Even after separation, investment banks will continue to use funds from retail banks, pension funds and insurance companies for their speculative activities. The speculators will continue to shelter behind limited liability and dump losses on to innocent bystanders. Unless the benefit of limited liability is removed from investment banks, their losses and reckless risks will inevitably be transferred to other sectors.
Hmm. Not convinced. Goldman was a partnership until recently and no one\’s said that Goldman has only become a problem recently. But let\’s see what his case is:
For any possibility of containing the crisis, speculative banking needs to have unlimited liability. Thus, if the bets go bad, bankers will personally need to bear the negative consequences.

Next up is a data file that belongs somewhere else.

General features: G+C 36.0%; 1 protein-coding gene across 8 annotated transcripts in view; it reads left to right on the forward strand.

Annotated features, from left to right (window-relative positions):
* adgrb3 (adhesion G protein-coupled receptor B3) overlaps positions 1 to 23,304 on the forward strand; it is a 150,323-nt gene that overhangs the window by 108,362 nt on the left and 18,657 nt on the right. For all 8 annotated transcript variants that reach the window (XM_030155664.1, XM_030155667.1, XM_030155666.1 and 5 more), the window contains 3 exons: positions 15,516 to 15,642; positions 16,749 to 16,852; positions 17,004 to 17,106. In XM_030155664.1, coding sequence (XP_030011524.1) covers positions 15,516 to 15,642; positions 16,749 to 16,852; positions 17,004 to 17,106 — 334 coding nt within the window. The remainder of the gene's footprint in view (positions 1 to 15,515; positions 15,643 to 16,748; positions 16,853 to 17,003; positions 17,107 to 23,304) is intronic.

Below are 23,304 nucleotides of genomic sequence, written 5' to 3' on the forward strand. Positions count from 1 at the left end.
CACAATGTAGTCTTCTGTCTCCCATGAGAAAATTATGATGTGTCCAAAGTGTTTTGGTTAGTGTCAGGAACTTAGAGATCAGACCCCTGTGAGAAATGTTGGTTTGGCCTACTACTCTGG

Ah, no, he doesn\’t understand it, does he.
Limited liability protects the owners of the business, not the people in the business.
You could, in theory at least, have a firm where the shareholders had unlimited liability. Although we more normally think of this arrangement as a partnership: the way accounting and law forms are organised.
But it\’s still the owners of such organisations that have the unlimited liability. Not the people working in them (to the extent the two do not overlap).
And, like other bets, derivatives don\’t always pay off – as the cases of Nick Leeson at Barings and more recently Jérôme Kerviel at Société Générale exemplify.
Wouldn\’t have made the slightest difference to either of those two.
The above reforms will help to reduce speculative activity and quarantine the negative effects of reckless gambling. They will also remind neoliberals that the freedom to speculate needs to be accompanied by responsibilities.
And he\’s very slightly missed the point of all these derivatives: which is to transfer risk from operators to speculators. The whole point of the system is to allow speculators to gambol: that\’s what it\’s fucking for!